Photo: Kevin Winter (Getty Images)

There are a few ingredients essential to any successful romantic comedy. First, the characters have to live in an expensive city and have really nice apartments despite working as, like, freelance dog photographers or culture bloggers. Second, their love interest has to be a prickly pseudo-jerk who, if he can just come to realize there’s more to life than running a successful architectural firm, will reveal a hidden, very tender heart. Lastly, that dude, when he looks at his co-star, needs to convey a lifetime of complex emotions through his eyes alone.

Alanna Bennett, zooming in on this last point, has crafted a theory of The Look, extending from romcoms to romantic dramas (or “romdrams”). Starting from the natural jumping-off point of Dawson Creek’s Pacey, Bennett put forth a convincing thesis for the importance of a male actor’s peeper placement.

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Wouldn’t you be surprised to learn that Twitter has latched on to this with the burning passion of of a thousand mid-‘90s Hugh Grants? Keep your heart, Three Stacks, because we’re going deep into romance territory.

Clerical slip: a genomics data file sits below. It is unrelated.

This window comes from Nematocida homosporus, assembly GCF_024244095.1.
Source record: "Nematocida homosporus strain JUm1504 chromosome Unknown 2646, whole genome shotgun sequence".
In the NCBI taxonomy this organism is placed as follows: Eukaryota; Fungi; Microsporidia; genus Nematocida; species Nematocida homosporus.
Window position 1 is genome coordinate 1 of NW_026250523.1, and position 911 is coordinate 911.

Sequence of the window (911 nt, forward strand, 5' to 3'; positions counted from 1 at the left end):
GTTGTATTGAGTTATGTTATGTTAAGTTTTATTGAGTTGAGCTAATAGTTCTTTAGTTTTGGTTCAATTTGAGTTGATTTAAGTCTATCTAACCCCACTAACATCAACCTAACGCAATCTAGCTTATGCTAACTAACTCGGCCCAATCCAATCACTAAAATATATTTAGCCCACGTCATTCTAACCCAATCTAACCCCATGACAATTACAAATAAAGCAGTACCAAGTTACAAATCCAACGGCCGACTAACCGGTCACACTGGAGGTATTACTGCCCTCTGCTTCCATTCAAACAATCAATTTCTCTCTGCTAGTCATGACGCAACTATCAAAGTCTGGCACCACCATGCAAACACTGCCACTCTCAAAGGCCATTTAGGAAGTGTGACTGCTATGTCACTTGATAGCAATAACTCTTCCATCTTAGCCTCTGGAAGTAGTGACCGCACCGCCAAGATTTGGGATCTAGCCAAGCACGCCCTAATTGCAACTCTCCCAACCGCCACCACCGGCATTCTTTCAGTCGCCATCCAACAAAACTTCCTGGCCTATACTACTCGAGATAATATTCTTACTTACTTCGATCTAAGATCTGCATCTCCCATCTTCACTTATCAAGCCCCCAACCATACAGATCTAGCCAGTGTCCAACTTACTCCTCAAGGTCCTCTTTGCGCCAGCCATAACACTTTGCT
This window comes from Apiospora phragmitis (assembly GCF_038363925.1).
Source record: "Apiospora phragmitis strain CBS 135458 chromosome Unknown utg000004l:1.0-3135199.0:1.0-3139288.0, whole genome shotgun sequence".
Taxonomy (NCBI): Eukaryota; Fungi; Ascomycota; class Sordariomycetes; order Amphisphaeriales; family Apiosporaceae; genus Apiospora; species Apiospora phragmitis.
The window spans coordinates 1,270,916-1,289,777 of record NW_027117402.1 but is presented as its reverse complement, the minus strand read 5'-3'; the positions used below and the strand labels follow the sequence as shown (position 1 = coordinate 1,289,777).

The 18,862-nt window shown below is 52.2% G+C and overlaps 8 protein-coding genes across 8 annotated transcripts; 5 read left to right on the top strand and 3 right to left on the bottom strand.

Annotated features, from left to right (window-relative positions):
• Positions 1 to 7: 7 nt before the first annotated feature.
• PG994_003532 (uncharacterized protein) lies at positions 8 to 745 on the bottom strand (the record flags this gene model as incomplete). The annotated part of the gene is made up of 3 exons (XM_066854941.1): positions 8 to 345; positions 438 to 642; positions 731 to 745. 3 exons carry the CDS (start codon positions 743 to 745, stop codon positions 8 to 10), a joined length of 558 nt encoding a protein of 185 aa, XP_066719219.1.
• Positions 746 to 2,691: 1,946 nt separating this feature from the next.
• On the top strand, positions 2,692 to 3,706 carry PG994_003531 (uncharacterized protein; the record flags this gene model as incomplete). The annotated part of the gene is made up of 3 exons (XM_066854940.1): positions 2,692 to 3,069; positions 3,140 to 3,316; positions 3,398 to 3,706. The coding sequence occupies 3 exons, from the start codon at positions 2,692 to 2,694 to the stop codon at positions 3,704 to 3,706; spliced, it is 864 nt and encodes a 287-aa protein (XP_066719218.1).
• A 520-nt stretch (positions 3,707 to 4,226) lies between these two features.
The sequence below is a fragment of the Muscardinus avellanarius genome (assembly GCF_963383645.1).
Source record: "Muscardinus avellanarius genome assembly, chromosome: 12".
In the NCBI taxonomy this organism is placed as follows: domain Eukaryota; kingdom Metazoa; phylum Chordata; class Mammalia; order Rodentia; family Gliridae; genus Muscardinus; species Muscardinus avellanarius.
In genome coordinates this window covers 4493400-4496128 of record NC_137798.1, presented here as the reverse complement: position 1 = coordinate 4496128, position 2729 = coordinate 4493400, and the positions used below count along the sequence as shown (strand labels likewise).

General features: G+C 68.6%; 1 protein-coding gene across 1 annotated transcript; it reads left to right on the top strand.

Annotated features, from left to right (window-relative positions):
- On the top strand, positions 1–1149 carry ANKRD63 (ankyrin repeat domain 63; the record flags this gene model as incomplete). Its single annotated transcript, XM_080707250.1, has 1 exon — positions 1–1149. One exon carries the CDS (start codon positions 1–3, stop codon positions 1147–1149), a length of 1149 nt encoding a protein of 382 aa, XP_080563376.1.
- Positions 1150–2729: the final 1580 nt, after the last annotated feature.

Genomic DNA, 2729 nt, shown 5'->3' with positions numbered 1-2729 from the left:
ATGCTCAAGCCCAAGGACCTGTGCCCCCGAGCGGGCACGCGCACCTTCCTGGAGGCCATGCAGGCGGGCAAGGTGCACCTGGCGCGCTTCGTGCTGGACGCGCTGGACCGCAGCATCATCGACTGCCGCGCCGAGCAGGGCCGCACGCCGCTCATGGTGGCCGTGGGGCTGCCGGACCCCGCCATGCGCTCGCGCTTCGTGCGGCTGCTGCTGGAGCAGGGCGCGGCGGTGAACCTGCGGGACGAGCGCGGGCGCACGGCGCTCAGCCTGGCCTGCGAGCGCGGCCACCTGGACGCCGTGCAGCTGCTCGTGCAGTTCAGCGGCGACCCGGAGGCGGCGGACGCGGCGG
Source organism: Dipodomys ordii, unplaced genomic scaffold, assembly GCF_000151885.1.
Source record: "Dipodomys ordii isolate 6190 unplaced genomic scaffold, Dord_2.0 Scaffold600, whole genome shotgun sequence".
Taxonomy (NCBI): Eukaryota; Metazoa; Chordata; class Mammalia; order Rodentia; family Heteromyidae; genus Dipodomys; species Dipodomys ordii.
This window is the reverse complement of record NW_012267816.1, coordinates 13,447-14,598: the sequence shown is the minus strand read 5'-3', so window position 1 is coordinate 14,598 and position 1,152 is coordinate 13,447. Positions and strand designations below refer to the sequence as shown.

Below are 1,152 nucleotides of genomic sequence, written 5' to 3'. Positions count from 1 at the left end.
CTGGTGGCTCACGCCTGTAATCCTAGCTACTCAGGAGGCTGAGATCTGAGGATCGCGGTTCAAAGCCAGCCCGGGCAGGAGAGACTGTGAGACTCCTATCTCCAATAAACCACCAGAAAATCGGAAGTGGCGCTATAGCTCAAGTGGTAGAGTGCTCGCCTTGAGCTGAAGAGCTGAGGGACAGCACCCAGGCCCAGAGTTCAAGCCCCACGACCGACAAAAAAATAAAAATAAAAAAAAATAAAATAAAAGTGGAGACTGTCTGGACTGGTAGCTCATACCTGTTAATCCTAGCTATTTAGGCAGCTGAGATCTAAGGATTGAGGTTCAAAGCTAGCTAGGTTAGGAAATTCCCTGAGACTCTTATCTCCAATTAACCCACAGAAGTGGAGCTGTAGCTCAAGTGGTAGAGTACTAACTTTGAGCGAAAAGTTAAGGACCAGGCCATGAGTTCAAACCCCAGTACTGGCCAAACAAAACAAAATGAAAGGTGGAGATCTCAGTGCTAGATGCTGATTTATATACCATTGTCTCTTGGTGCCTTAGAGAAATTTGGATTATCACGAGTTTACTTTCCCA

For instance, here is a weirdly saturated, Twilight-lookin’ GIF of James McAvoy offering a textbook example of The Look:

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A few more classics include fan favorites like these baby-faced versions of Paul Rudd and Ethan Hawke to everyone’s boyfriend, Colin Firth:

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Of course The Look is not merely the domain of romances from decades past. New entries to the evolving canon include more recent examples, including these, from Tom Hiddleston, André Holland, Armie Hammer, and Jeffrey Dean Morgan. Take it away, boys:

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The lists go on and on, eyeballs after eyeballs smoldering and winking and melting the inner cores of anyone who looks back in turn. Sadly, though, none so far have managed to include unsung heartthrob Marty Feldman, who has provided cinema with one of its all-time great romances through his relationship with Young Frankenstein’s Gene Wilder. Now there’s a look.

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